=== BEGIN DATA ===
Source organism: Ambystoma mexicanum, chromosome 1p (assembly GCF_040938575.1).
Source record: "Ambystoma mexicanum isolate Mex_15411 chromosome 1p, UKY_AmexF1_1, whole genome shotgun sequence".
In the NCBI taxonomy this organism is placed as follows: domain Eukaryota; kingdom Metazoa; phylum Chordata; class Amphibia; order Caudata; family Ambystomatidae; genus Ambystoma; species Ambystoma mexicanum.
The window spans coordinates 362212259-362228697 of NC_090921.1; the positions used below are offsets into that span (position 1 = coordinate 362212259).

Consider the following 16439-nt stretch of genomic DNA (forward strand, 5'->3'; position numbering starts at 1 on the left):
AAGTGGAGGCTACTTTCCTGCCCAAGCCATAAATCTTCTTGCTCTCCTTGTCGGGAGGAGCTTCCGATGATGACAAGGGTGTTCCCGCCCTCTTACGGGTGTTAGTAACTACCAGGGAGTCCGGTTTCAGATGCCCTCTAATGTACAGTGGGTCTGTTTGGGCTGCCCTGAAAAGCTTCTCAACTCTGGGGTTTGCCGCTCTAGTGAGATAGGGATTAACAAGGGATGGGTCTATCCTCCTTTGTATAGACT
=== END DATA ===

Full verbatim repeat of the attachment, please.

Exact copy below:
Source organism: Ambystoma mexicanum, chromosome 1p (assembly GCF_040938575.1).
Source record: "Ambystoma mexicanum isolate Mex_15411 chromosome 1p, UKY_AmexF1_1, whole genome shotgun sequence".
In the NCBI taxonomy this organism is placed as follows: domain Eukaryota; kingdom Metazoa; phylum Chordata; class Amphibia; order Caudata; family Ambystomatidae; genus Ambystoma; species Ambystoma mexicanum.
The window spans coordinates 362212259-362228697 of NC_090921.1; the positions used below are offsets into that span (position 1 = coordinate 362212259).

Consider the following 16439-nt stretch of genomic DNA (forward strand, 5'->3'; position numbering starts at 1 on the left):
AAGTGGAGGCTACTTTCCTGCCCAAGCCATAAATCTTCTTGCTCTCCTTGTCGGGAGGAGCTTCCGATGATGACAAGGGTGTTCCCGCCCTCTTACGGGTGTTAGTAACTACCAGGGAGTCCGGTTTCAGATGCCCTCTAATGTACAGTGGGTCTGTTTGGGCTGCCCTGAAAAGCTTCTCAACTCTGGGGTTTGCCGCTCTAGTGAGATAGGGATTAACAAGGGATGGGTCTATCCTCCTTTGTATAGACT